To buttress his argument, Singh gives the example of the maize crop this year. “The bills may have been passed and made into an Act now, but the ordinances on these were promulgated on June 5, 2020, and the moment an ordinance is issued, it is a law. Thereafter, we had the maize crop coming during July and August. The minimum support price (MSP) declared by the government for maize was Rs 1,760 per quintal and this year it is Rs 1,850 per quintal. Yet, the government did not procure any grain and maize was being sold at less than Rs 1,000 per quintal – ranging between Rs 700 and Rs 900 a quintal across Bihar, Madhya Pradesh, Haryana, Uttar Pradesh, Punjab and Rajasthan.”
According to him, “the new law was in place and the shackles were removed with the ordinance and the farmers could have sold in any market but no one did so because they did not have the resources or the means to transport the produce, a vast majority of them being small farmers.”
The rationale behind the stir
Singh argues that even though the MSP was in force the government did not intervene and procure the grain. Compare this with those who would have ended up buying the entire maize produce of 285 metric tonnes at throwaway prices, while making huge gains selling in markets that fetched high prices. To Singh, this has only one meaning—those with means stand to gain.
There is also controversy about MSP, with some political leaders claiming that the new bills mean the end of government procurement. The government says they cannot do away with procurement or else how will they get grains for ration shops?
For Singh, however, the farmers can only benefit ``if there is a guarantee that produce will have to be bought at any price above the MSP with MSP being the true base price.” According to him, it is very important that such a guarantee is enforced in the form of a legislation, as it is missing in the current farm bills.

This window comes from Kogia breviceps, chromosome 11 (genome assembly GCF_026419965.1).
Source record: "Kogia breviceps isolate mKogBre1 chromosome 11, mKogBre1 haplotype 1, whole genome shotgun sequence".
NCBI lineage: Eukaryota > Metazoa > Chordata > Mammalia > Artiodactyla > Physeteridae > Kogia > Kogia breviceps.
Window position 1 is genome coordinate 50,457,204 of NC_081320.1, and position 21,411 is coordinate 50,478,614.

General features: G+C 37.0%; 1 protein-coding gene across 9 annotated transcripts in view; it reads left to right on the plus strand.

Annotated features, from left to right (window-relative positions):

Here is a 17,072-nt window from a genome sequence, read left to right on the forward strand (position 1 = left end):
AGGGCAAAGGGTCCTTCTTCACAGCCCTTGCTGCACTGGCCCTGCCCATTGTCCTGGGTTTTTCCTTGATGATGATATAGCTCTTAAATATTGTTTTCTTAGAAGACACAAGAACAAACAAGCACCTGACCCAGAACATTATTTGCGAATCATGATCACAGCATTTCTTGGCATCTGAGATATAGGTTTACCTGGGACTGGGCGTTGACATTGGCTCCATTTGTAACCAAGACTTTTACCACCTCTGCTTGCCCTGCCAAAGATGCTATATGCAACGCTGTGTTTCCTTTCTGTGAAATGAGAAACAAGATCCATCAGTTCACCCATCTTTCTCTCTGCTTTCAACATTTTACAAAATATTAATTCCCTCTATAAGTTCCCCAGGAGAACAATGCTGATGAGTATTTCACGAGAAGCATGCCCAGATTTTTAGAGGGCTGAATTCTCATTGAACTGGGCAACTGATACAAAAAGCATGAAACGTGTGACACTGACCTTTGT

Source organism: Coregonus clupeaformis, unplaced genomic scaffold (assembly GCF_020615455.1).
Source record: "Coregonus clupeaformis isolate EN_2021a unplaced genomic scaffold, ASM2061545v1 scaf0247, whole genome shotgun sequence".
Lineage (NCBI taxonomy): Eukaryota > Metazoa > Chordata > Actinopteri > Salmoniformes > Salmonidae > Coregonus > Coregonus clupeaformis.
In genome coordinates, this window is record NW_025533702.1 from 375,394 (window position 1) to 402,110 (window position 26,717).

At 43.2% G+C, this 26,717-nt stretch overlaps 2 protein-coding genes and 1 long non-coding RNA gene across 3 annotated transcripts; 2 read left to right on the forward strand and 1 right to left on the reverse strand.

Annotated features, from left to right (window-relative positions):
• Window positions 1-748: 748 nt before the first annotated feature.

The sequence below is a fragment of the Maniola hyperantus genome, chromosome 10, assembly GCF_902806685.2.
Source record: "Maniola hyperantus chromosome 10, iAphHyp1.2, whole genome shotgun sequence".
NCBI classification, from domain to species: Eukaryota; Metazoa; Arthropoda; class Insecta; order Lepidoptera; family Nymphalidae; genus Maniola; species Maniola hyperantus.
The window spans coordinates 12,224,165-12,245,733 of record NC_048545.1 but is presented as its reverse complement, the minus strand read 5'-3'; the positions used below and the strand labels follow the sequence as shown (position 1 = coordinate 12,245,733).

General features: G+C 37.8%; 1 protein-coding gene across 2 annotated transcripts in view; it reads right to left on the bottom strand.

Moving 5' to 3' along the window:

Just how seriously is the ruling party going to treat this growing farmer unrest? Even before the 2019 Lok Sabha elections, analysts had predicted that dissatisfied farmers would vote out Narendra Modi, but it did not happen that way. ``Well, the 2019 polls were won on the nationalistic platform. The farmers, who constitute most voters in this country, supported the BJP. In a typical village, one brother tills the land while the other joins the army. This support will not come again, if the government forces the unpopular laws down their throats,” he asserts.
Singh’s warning is ominous. “The momentum is building against these bills through which the Modi government is taking the farmers for a ride. We are not fools to be taken in by the government’s marketing propaganda,” he asserts.
He also refuted the charge that Congress is instigating the farmers. ``If the Congress was that smart, it would not be sitting in the opposition. If they had fulfilled promises made to the farmers, they would not be where they are now,” says Singh, warning that there is going to be no let up in the agitation ahead.
Ranjit Bhushan is a senior journalist based in Delhi.